Picking up the #Slack

I recently read a post that another tech writer wrote about the great value he got out of attending a conference, and it got me to thinking about whether I missed the academic conferences I used to attend when I was in Higher Education, that conference-heavy publish-or-perish world that used to frame my professional life.

I do rather miss those conferences, but not because they helped in my professional conferencedevelopment at all. I miss them because they were rather fantastic social networking events where I got to visit nifty cities and see old friends, meet new friends and make some cool connections that would become Facebook pals I’d never see again anywhere other than social media. I’d occasionally hear a good lecture, but more often than not I would gain little professionally and more socially from those conferences. Even the ones where I was a presenter. Don’t get me wrong – there is assuredly professional gain. It is a boon to my resume that I gave a talk at The Rhetoric Society of America. That I delivered a conference paper at The Conference on College Composition and Communication when it was in New York City. It’s kind of a big deal. I did my share of networking, it’s true.

But it is also true that when I was at a conference for Professional and Technical Writing programs and a primary speaker was delivering a talk about women in the professions and helping each other through academic networking I sought her out afterward, only to email her and never hear from her again. Talk about deflating. I did, though, enjoy the venue and the cocktail hour and I made a friend there who is totally into mountain biking and lives in Colorado and we are Facebook pals and we swear one of these days we are going to get together and bike in Utah which we both love. We’ll do it, too, I just know it! The experience of making that Facebook friend is obviously the more valuable experience. Totally worth the money I spent on the conference.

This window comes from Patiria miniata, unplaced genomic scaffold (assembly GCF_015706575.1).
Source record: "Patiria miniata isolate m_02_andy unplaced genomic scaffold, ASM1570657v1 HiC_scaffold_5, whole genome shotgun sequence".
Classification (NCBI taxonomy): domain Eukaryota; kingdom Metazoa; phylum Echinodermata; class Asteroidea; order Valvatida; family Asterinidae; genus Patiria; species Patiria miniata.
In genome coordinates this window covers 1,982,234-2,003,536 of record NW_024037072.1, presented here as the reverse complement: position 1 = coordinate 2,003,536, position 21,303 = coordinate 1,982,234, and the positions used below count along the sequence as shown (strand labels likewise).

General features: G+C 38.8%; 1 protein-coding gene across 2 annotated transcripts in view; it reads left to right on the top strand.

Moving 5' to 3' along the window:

In my professional life, I gain much, much more from networking threads like Slack and Google Plus or Google Docs because I get actual work done there. I collaborate on the daily with other professionals who do what I do, who think like I think, and they interact and respond in real time without the hotel bar chit chat and the façade of friendly. I’ve yet to have a Google hangout with my colleagues fail to result in real feedback, but I’ve definitely had conferences end with “sure, I’d love to look at that manuscript,” only to have neither party send a manuscript or even reach out with a professional email. At conferencing events, offers of reach-out are made, but they are sometimes disingenuous. With options like LinkedIn or Slack, the work is in front of you and the gift is made. It’s in print – albeit digital print. It is more difficult to retract if the ask is not made with a glass of pinot noir in one hand. The work is sincere and the response is real. We work hard in this business, or in any business, and time is short, days are long but wide. It is time to put shoulders to the grindstone if we want real results.

New-Orleans-for-desktopDigital is the new real, and though those professional conferences sure are delightful if they are in Vegas or New Orleans or New York, I’d rather get my work done from my Pittsburgh home office and go out to celebrate after the amazing writing hits the screen – like it just did!